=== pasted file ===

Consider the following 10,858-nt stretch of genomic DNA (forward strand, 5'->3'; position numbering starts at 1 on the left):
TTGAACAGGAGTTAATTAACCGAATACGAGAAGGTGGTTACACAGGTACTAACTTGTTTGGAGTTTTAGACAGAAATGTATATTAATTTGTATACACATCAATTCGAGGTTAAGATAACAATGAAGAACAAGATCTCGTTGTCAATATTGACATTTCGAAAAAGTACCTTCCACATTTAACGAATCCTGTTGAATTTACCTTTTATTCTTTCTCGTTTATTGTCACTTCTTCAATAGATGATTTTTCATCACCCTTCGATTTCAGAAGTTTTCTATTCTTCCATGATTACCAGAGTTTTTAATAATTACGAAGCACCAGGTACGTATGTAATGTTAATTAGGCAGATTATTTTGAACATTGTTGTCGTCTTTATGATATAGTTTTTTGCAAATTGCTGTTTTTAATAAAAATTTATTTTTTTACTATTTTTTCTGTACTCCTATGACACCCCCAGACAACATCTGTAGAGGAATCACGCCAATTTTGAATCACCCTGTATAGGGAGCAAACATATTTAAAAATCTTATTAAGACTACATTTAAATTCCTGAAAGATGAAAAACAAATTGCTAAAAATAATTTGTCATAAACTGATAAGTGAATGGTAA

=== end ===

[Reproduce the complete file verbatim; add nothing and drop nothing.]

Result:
Consider the following 10,858-nt stretch of genomic DNA (forward strand, 5'->3'; position numbering starts at 1 on the left):
TTGAACAGGAGTTAATTAACCGAATACGAGAAGGTGGTTACACAGGTACTAACTTGTTTGGAGTTTTAGACAGAAATGTATATTAATTTGTATACACATCAATTCGAGGTTAAGATAACAATGAAGAACAAGATCTCGTTGTCAATATTGACATTTCGAAAAAGTACCTTCCACATTTAACGAATCCTGTTGAATTTACCTTTTATTCTTTCTCGTTTATTGTCACTTCTTCAATAGATGATTTTTCATCACCCTTCGATTTCAGAAGTTTTCTATTCTTCCATGATTACCAGAGTTTTTAATAATTACGAAGCACCAGGTACGTATGTAATGTTAATTAGGCAGATTATTTTGAACATTGTTGTCGTCTTTATGATATAGTTTTTTGCAAATTGCTGTTTTTAATAAAAATTTATTTTTTTACTATTTTTTCTGTACTCCTATGACACCCCCAGACAACATCTGTAGAGGAATCACGCCAATTTTGAATCACCCTGTATAGGGAGCAAACATATTTAAAAATCTTATTAAGACTACATTTAAATTCCTGAAAGATGAAAAACAAATTGCTAAAAATAATTTGTCATAAACTGATAAGTGAATGGTAA